Existing home sales languished in September, falling to its lowest level since 2015 as mortgage rates continue to move higher, according to the latest data from the National Association of Realtors (NAR).

Notable highlights from NAR’s latest data revealed that contract closings fell from the prior month to a 5.15m annual rate, the median sales price rose 4.2% year-over-year to $258,100 and housing inventory of available properties moved up 1.1% year-over-year to 1.88m.

Meanwhile, the cost for would-be homeowners to finance the purchase of a home or existing homeowners to refinance their current home continues to get more expensive as mortgage rates have edged up 1 percentage point higher in 2018. According to Daniel Silver, an economist at JPMorgan Chase & Co., rising mortgage rates is “likely to weigh on the existing home sales data in upcoming reports over the next several months.”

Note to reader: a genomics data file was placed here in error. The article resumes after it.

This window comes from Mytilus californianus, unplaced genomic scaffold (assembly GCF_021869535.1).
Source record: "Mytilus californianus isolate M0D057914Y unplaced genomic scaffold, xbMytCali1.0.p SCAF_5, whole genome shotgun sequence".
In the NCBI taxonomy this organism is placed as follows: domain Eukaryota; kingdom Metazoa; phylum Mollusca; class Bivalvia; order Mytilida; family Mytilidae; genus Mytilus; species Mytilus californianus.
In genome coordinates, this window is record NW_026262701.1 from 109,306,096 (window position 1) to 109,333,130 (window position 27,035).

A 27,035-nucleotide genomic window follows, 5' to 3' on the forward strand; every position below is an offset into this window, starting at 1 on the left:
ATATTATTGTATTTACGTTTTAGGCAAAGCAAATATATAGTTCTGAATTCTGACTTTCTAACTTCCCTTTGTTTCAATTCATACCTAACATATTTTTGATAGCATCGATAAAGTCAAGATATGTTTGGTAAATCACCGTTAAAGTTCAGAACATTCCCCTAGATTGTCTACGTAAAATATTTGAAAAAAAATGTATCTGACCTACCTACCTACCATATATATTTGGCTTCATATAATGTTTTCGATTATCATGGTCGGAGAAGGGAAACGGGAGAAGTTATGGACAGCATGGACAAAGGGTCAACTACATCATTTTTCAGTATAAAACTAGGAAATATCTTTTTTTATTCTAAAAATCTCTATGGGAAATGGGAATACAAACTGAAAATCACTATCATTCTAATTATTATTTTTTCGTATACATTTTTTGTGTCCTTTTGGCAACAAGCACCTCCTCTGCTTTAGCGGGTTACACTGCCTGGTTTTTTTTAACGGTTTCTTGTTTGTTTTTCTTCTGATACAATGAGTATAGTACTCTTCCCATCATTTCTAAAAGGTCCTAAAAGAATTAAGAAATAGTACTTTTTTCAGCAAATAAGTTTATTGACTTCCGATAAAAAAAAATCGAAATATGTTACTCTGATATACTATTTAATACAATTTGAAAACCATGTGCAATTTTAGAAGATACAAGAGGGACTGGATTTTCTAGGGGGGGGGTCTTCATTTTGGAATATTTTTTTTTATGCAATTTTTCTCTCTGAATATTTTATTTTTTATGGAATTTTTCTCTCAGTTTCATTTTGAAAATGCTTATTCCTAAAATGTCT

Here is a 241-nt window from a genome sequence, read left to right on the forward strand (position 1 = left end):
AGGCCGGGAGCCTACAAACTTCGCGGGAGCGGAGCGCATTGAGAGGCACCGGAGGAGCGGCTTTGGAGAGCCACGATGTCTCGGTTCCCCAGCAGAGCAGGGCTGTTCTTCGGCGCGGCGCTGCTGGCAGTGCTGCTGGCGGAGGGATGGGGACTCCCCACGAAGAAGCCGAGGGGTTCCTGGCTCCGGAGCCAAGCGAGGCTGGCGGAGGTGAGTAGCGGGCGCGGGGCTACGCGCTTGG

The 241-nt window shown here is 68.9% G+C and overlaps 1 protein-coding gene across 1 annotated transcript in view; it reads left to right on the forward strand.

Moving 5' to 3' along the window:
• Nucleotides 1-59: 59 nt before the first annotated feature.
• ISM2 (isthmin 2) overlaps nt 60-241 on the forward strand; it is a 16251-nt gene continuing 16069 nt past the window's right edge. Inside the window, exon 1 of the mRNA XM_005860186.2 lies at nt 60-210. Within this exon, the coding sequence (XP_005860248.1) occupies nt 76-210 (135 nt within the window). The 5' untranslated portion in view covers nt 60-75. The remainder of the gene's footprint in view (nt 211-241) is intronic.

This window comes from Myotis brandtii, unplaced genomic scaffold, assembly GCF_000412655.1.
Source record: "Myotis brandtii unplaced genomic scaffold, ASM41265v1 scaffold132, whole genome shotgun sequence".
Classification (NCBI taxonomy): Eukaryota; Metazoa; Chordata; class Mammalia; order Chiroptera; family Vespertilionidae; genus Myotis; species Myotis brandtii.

Related: Richmond Fed President Says Rates Must Keep Rising

Housing Affordability Heads Down

Since hitting a peak in January, the housing affordability index has been on a downward trajectory, which could go even lower as the Federal Reserve continues its rate-hiking path, which is expected to run through the end of the year and possibly most of 2019. Just last month, the Fed increased the federal funds rate for a third time this year by 25 basis points, bringing it to 2.25.

The rate hikes have been paired with a marked increase in real estate prices, which have dampened real estate activity. According to the NAHB/Wells Fargo Housing Opportunity Index (HOI), this combination of high prices and interest rates helped to bring down housing affordability thus far this year.

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